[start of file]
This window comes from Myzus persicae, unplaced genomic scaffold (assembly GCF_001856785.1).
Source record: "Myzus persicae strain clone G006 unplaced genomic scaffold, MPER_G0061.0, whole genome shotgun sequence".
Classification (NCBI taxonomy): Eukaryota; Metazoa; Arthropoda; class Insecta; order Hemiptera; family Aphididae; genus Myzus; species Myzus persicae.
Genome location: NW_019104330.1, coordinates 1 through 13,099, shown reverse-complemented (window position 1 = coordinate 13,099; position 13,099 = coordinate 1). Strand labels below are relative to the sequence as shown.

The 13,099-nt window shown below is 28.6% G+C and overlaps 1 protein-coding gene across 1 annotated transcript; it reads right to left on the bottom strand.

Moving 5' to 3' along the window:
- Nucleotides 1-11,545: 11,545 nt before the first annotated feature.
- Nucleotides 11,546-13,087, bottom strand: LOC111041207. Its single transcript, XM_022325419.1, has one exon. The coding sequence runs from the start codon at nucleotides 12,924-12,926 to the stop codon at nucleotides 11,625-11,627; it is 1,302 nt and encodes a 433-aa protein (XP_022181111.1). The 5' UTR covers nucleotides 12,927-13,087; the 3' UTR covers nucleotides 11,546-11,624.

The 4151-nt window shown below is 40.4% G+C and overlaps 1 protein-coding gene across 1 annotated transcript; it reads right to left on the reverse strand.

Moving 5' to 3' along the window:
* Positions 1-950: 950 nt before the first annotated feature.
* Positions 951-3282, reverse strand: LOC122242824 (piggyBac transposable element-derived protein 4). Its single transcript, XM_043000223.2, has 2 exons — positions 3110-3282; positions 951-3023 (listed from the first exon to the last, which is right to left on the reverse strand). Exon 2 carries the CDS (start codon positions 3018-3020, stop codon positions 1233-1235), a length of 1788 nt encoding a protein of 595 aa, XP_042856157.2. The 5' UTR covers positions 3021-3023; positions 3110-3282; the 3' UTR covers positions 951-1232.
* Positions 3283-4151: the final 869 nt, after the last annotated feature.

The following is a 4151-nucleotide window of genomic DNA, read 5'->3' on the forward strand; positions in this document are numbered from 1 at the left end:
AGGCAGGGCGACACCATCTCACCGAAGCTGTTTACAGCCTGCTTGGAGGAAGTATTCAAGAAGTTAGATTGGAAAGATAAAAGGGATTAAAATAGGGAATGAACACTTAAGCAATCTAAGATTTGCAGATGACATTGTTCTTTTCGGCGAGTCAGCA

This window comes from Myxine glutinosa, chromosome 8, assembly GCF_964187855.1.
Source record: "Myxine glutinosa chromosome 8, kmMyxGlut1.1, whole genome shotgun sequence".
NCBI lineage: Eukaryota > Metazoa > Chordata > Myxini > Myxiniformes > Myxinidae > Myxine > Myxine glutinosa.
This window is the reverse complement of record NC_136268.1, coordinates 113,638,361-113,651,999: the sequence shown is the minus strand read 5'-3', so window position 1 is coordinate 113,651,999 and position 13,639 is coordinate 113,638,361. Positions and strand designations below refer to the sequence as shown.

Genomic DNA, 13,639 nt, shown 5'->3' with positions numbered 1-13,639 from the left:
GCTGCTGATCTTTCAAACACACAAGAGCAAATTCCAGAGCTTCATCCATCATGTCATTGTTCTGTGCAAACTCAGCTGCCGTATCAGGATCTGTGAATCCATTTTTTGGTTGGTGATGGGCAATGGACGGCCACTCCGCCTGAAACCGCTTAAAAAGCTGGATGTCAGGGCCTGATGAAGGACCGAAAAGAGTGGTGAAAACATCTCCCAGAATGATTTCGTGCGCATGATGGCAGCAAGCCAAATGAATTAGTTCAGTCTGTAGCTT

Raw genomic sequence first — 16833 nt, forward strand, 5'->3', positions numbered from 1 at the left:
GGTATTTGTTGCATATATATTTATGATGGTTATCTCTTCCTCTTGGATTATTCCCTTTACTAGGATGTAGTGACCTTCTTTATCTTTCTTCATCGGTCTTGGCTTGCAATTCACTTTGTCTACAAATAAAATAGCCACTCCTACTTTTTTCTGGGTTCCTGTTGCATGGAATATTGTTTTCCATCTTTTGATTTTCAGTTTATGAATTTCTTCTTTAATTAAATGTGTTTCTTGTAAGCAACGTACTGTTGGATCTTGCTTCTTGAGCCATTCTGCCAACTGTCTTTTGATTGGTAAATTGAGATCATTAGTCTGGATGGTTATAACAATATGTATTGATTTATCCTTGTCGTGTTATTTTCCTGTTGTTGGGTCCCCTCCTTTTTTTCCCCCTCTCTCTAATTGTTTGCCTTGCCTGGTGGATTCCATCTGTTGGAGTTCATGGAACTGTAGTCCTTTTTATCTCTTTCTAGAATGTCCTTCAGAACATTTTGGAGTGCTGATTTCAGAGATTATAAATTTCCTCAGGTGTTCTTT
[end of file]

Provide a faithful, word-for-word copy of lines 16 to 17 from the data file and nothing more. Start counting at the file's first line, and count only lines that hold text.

This window comes from Myxine glutinosa, chromosome 8, assembly GCF_964187855.1.
Source record: "Myxine glutinosa chromosome 8, kmMyxGlut1.1, whole genome shotgun sequence".